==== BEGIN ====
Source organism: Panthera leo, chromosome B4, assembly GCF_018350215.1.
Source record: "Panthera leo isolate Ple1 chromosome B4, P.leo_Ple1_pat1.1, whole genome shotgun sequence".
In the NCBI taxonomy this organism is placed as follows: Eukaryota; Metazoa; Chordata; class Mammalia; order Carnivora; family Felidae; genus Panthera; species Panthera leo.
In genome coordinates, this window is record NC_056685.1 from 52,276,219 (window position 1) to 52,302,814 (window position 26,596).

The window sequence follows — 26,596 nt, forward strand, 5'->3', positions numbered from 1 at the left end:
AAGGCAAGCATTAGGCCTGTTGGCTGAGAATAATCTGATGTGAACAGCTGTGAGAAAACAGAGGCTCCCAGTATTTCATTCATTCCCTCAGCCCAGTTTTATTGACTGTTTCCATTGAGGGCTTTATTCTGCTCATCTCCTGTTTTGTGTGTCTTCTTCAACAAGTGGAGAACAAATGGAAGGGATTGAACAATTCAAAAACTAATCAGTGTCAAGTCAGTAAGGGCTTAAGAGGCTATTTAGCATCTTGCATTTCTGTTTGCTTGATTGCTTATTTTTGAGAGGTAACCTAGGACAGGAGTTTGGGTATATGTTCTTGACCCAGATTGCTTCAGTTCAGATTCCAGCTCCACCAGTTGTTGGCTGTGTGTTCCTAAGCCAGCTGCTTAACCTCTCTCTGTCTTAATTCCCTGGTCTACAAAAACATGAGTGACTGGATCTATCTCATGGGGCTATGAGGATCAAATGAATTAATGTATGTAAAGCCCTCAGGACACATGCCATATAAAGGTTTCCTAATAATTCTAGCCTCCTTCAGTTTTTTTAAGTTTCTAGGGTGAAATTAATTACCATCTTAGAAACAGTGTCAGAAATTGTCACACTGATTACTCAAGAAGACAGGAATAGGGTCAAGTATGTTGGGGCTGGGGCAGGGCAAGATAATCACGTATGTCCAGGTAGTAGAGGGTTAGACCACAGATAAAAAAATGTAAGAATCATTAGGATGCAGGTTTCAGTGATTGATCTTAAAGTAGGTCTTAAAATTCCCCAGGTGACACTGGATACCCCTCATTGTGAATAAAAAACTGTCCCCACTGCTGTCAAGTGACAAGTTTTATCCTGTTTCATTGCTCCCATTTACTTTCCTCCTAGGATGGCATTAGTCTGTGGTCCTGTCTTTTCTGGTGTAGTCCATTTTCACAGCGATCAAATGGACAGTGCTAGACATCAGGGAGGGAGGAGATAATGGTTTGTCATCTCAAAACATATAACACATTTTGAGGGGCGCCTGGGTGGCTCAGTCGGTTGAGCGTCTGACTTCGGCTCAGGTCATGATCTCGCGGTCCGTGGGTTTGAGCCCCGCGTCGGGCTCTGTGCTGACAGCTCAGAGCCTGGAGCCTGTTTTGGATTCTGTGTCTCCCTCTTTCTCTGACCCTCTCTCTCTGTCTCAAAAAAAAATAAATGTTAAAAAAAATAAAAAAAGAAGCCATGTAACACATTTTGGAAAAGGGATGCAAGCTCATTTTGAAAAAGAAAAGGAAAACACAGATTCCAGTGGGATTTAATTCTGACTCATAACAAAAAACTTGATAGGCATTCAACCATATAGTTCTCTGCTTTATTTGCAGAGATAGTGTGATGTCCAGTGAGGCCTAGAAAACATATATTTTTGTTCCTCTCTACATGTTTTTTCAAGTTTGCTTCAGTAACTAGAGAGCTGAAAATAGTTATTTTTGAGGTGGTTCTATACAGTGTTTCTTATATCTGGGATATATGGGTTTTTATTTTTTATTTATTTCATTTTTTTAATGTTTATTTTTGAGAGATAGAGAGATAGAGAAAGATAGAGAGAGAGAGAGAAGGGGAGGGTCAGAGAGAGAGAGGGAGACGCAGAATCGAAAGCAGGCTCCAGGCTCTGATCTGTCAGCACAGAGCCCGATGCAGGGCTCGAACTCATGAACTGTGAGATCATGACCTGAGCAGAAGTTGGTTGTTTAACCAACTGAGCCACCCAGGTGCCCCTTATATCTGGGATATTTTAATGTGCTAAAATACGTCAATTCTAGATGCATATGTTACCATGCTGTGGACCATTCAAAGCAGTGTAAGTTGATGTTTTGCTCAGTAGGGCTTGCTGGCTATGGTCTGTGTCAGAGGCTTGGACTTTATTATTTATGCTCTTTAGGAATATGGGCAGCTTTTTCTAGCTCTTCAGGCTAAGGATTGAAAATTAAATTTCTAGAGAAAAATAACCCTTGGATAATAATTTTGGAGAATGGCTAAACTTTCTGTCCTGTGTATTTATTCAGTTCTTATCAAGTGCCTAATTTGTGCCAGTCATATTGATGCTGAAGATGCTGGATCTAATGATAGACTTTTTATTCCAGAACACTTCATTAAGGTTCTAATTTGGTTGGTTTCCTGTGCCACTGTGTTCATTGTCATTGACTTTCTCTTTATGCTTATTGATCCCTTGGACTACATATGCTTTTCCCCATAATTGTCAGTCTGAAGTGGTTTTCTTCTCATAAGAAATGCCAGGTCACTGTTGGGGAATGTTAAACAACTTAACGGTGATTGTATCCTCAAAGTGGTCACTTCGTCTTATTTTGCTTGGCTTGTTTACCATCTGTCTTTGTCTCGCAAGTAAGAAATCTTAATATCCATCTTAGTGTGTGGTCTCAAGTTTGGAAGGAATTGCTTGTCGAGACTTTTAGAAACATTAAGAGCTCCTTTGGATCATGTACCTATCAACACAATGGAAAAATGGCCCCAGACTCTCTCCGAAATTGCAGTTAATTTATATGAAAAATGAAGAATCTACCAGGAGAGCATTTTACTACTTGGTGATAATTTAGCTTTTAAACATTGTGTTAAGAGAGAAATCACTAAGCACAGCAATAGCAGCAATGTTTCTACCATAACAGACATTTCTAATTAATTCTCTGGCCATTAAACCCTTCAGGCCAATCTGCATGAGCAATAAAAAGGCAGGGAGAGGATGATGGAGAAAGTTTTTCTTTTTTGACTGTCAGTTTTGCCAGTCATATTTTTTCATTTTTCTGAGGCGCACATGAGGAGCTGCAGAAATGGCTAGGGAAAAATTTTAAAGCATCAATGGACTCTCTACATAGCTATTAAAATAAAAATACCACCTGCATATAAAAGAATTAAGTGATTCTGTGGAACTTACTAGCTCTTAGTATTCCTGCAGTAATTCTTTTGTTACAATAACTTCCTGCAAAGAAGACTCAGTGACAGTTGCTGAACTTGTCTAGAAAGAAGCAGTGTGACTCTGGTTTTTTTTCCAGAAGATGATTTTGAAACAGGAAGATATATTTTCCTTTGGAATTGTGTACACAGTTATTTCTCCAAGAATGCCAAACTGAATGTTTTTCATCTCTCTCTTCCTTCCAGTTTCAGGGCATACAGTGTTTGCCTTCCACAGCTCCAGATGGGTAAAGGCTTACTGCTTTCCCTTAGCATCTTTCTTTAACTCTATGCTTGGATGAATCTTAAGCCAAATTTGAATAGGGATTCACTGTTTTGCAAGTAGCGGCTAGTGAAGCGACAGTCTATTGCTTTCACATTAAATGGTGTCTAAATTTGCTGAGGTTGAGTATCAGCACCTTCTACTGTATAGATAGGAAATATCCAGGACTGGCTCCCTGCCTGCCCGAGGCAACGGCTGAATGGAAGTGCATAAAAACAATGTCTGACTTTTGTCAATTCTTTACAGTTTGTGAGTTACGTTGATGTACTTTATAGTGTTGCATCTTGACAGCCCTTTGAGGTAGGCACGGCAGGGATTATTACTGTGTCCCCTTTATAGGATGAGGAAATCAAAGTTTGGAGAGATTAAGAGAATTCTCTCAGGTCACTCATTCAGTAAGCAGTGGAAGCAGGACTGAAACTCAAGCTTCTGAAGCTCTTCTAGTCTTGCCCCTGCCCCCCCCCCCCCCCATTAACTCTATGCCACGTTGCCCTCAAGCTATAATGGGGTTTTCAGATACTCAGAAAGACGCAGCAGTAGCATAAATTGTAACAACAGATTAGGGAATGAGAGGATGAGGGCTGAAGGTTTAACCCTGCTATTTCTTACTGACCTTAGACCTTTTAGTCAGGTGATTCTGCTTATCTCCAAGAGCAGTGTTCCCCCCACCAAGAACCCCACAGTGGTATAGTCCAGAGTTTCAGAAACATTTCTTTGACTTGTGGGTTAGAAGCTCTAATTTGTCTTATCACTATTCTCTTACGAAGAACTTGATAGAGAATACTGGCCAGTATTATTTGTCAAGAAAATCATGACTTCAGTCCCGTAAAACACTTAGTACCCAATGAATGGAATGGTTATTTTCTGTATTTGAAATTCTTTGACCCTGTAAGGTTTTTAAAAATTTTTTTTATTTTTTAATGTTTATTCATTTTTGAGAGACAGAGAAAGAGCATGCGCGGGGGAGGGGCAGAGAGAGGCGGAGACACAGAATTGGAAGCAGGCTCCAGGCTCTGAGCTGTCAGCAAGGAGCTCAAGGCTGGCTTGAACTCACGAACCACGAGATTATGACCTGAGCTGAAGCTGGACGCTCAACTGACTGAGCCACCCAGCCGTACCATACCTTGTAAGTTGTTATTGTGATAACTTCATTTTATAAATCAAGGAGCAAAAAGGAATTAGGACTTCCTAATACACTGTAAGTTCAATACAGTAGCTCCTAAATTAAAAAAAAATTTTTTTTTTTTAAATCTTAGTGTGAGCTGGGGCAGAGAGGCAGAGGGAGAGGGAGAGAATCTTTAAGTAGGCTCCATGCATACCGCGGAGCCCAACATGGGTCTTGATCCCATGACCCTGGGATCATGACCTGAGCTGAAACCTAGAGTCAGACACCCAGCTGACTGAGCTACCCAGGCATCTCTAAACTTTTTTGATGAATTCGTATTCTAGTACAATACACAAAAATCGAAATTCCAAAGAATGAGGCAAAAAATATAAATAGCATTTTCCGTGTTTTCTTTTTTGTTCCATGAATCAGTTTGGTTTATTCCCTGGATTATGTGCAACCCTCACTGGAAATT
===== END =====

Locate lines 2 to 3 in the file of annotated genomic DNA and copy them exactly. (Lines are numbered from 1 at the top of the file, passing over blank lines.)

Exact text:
Source record: "Panthera leo isolate Ple1 chromosome B4, P.leo_Ple1_pat1.1, whole genome shotgun sequence".
In the NCBI taxonomy this organism is placed as follows: Eukaryota; Metazoa; Chordata; class Mammalia; order Carnivora; family Felidae; genus Panthera; species Panthera leo.